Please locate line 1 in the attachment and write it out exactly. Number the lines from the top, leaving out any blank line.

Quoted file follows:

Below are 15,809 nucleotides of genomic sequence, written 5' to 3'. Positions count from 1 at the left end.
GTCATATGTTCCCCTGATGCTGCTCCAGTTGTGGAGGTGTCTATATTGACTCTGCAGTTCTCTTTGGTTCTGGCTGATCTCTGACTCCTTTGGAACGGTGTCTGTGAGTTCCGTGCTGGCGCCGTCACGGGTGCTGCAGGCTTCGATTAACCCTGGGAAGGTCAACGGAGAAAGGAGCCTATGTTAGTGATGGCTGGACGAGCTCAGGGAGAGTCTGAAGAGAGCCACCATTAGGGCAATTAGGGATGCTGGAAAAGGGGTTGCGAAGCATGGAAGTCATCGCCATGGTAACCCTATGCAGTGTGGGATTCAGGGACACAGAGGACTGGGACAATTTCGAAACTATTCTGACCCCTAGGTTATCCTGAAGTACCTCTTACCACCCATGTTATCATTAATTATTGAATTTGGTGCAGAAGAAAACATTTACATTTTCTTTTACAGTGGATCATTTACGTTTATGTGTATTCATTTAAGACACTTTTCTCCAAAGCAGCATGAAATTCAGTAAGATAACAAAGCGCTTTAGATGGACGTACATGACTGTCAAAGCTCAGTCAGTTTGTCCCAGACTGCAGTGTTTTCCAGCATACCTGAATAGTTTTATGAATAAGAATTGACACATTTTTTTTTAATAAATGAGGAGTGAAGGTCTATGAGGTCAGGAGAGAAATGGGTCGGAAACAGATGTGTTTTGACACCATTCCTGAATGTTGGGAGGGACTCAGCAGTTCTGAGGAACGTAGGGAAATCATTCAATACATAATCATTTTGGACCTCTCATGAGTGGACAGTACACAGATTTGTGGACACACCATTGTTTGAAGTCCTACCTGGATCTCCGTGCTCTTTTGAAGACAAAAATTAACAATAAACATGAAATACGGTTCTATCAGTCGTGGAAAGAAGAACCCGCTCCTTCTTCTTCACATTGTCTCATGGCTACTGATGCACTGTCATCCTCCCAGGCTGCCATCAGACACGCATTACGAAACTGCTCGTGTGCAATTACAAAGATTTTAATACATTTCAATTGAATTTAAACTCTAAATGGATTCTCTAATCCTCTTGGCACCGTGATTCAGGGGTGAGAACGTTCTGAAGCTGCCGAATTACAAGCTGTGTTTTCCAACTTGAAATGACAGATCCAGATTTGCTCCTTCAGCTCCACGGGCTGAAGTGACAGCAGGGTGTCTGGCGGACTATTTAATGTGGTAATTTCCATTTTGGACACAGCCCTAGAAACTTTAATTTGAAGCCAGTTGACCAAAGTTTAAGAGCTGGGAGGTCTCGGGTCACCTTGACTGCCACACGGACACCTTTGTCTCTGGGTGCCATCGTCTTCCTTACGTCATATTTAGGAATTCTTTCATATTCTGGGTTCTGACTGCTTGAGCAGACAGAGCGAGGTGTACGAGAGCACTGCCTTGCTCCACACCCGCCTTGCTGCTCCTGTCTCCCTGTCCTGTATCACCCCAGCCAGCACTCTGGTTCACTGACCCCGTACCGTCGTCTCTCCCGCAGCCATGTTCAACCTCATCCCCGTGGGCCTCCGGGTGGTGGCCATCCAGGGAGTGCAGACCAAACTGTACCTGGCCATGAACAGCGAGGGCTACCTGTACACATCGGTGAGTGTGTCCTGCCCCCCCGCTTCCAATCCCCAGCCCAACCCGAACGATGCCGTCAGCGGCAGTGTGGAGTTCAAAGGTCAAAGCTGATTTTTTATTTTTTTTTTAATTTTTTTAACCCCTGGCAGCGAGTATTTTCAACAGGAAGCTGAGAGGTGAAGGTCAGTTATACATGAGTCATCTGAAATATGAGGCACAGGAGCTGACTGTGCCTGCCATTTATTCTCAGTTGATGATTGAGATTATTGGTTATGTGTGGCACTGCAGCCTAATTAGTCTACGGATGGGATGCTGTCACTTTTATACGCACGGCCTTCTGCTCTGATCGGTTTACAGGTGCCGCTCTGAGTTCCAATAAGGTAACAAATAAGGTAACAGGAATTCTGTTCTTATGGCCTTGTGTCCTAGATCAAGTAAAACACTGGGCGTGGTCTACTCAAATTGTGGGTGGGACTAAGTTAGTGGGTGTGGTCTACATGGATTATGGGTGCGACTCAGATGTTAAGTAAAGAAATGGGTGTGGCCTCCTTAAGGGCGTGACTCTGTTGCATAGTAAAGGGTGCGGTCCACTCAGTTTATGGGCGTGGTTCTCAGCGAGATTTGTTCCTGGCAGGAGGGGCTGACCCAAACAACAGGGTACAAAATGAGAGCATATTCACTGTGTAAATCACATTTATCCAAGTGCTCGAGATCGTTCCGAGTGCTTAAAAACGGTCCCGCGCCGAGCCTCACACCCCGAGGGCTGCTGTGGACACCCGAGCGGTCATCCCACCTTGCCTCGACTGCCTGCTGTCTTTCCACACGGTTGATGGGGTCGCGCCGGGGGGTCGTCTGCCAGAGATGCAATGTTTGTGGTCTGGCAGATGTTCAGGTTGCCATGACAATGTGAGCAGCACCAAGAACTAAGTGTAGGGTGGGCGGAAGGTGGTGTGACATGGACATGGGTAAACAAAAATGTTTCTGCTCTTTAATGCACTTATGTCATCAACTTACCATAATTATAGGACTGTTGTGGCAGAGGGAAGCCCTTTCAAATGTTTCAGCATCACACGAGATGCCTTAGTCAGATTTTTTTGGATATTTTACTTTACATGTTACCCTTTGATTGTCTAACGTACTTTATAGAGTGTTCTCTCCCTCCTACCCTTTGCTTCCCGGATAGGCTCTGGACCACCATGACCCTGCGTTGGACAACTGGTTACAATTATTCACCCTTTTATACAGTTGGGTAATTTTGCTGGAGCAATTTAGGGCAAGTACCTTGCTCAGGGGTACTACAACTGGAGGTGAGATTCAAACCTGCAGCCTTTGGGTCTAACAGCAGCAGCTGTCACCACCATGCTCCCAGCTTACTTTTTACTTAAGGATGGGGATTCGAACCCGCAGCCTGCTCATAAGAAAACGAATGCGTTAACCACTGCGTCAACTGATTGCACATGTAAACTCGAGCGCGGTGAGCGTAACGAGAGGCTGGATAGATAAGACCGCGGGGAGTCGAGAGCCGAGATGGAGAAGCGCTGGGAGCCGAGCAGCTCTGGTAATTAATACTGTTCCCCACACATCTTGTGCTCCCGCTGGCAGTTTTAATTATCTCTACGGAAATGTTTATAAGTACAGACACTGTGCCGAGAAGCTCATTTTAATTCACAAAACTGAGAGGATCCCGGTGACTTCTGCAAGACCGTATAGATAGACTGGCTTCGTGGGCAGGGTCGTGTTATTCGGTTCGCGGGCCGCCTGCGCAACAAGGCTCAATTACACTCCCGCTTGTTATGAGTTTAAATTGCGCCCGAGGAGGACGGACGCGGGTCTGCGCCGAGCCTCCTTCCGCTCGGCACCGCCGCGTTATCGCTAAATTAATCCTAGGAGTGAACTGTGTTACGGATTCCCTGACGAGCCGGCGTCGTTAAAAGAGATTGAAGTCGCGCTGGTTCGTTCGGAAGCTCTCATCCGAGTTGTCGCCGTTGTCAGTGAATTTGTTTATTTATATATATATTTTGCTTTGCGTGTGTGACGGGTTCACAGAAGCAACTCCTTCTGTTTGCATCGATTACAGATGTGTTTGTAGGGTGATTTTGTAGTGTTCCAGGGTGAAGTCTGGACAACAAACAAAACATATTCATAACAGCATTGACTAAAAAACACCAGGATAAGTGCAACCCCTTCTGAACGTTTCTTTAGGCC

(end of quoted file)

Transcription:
Below are 15,809 nucleotides of genomic sequence, written 5' to 3'. Positions count from 1 at the left end.